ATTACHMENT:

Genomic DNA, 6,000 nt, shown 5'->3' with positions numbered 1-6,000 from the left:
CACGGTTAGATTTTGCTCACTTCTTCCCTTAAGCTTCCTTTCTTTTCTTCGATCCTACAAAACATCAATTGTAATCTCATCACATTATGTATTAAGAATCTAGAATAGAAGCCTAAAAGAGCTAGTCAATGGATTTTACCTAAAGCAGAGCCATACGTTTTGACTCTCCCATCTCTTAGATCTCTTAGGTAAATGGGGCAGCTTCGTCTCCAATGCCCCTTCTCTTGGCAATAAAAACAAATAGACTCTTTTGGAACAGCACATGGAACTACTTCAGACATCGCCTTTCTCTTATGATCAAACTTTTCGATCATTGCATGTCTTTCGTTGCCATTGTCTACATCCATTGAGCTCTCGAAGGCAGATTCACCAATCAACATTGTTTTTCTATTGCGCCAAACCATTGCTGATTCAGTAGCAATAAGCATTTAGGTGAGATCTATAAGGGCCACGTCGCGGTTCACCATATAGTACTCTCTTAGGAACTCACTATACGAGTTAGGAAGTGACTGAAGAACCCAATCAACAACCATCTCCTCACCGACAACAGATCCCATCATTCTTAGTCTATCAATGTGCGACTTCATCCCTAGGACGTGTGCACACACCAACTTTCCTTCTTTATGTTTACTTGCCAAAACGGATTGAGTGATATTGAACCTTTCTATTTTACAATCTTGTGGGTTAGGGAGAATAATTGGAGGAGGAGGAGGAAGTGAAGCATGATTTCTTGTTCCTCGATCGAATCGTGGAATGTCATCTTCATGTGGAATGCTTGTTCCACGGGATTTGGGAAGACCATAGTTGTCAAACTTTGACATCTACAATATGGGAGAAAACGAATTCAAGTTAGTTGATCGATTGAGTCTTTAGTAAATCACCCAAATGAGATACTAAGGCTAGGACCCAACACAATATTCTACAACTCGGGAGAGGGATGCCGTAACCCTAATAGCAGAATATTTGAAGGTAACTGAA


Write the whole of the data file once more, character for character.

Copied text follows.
Genomic DNA, 6,000 nt, shown 5'->3' with positions numbered 1-6,000 from the left:
CACGGTTAGATTTTGCTCACTTCTTCCCTTAAGCTTCCTTTCTTTTCTTCGATCCTACAAAACATCAATTGTAATCTCATCACATTATGTATTAAGAATCTAGAATAGAAGCCTAAAAGAGCTAGTCAATGGATTTTACCTAAAGCAGAGCCATACGTTTTGACTCTCCCATCTCTTAGATCTCTTAGGTAAATGGGGCAGCTTCGTCTCCAATGCCCCTTCTCTTGGCAATAAAAACAAATAGACTCTTTTGGAACAGCACATGGAACTACTTCAGACATCGCCTTTCTCTTATGATCAAACTTTTCGATCATTGCATGTCTTTCGTTGCCATTGTCTACATCCATTGAGCTCTCGAAGGCAGATTCACCAATCAACATTGTTTTTCTATTGCGCCAAACCATTGCTGATTCAGTAGCAATAAGCATTTAGGTGAGATCTATAAGGGCCACGTCGCGGTTCACCATATAGTACTCTCTTAGGAACTCACTATACGAGTTAGGAAGTGACTGAAGAACCCAATCAACAACCATCTCCTCACCGACAACAGATCCCATCATTCTTAGTCTATCAATGTGCGACTTCATCCCTAGGACGTGTGCACACACCAACTTTCCTTCTTTATGTTTACTTGCCAAAACGGATTGAGTGATATTGAACCTTTCTATTTTACAATCTTGTGGGTTAGGGAGAATAATTGGAGGAGGAGGAGGAAGTGAAGCATGATTTCTTGTTCCTCGATCGAATCGTGGAATGTCATCTTCATGTGGAATGCTTGTTCCACGGGATTTGGGAAGACCATAGTTGTCAAACTTTGACATCTACAATATGGGAGAAAACGAATTCAAGTTAGTTGATCGATTGAGTCTTTAGTAAATCACCCAAATGAGATACTAAGGCTAGGACCCAACACAATATTCTACAACTCGGGAGAGGGATGCCGTAACCCTAATAGCAGAATATTTGAAGGTAACTGAA